With "The Pit and the Pendulum," Poe gives us a story as written by a man saved from the brink of death. Though our narrator has escaped execution, he cannot escape from his memory – and it shows. Every paragraph is filled not only with an intense description of harrowing events, but also with a serious investigation of their meaning. He's always pondering, or reflecting, or thinking. This philosophical thought process is in sharp contrast to the brutal death we're imagining is possible for him. Maybe that's the point?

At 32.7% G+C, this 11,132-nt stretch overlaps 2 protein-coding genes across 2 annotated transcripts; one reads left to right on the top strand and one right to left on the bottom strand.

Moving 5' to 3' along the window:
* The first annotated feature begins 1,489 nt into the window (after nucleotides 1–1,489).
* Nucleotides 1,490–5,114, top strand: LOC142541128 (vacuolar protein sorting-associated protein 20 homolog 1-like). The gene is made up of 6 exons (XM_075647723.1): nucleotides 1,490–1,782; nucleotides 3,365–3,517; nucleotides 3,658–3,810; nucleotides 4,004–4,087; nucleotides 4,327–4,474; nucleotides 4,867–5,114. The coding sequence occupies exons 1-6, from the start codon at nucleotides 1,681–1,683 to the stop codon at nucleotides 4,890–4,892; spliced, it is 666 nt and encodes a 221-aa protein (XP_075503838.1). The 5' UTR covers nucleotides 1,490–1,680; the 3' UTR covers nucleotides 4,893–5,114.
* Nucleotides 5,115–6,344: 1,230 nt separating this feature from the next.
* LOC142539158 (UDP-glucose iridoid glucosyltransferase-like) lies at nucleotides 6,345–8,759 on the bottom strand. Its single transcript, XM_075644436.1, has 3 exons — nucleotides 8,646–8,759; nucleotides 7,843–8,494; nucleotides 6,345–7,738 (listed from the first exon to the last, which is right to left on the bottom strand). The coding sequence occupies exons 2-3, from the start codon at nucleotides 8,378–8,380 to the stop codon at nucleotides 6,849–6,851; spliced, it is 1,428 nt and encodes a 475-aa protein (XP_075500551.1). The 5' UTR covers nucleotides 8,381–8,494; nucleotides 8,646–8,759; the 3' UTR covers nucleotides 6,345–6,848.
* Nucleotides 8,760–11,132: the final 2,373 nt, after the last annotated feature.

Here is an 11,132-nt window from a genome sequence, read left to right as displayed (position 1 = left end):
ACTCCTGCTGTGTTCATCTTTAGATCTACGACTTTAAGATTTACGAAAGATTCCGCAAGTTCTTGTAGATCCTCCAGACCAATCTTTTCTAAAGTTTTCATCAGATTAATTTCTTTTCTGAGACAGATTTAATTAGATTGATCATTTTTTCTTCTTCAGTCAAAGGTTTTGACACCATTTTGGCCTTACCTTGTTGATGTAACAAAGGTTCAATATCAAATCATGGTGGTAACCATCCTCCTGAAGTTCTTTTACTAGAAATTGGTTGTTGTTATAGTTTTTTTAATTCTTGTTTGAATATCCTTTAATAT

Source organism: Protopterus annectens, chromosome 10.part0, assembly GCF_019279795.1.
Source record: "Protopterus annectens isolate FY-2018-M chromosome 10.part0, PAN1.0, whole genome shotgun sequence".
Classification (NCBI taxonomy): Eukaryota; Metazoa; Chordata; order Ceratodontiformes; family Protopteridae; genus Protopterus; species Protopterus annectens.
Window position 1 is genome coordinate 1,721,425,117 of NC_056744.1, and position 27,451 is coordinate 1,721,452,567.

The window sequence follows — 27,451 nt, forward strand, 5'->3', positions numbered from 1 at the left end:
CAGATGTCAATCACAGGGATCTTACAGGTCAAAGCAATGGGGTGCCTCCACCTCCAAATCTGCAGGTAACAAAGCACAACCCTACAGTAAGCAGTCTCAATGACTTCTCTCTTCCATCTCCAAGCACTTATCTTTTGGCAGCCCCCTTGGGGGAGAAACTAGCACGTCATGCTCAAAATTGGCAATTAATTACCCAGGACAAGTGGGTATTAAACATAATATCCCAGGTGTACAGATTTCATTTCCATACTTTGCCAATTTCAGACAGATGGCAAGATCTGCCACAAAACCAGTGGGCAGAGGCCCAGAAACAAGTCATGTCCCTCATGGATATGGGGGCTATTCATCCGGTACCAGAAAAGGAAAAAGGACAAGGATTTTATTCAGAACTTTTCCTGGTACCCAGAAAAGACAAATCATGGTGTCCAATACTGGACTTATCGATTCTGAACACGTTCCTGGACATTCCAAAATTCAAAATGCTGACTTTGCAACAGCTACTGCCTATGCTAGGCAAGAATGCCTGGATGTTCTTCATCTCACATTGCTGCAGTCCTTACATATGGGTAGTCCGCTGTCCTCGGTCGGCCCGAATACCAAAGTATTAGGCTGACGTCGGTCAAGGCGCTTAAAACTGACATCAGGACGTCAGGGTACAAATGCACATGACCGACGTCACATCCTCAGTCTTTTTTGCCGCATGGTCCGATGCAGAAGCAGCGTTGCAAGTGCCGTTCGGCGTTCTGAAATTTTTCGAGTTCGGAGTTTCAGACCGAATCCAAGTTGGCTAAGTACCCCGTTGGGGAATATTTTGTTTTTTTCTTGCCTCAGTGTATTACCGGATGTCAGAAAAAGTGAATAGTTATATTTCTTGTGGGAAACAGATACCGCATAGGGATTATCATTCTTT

There is also an urgency to the writing – we get the feeling that our narrator needs to tell his story, and fast; it's as if he hasn't gotten his head around the whole "I've been saved!" thing quite yet.
And finally, considering the horrible events narrated, it's no surprise that "The Pit and the Pendulum" is overwhelmingly dark and serious; as the narrator himself says, the only hope he experiences is that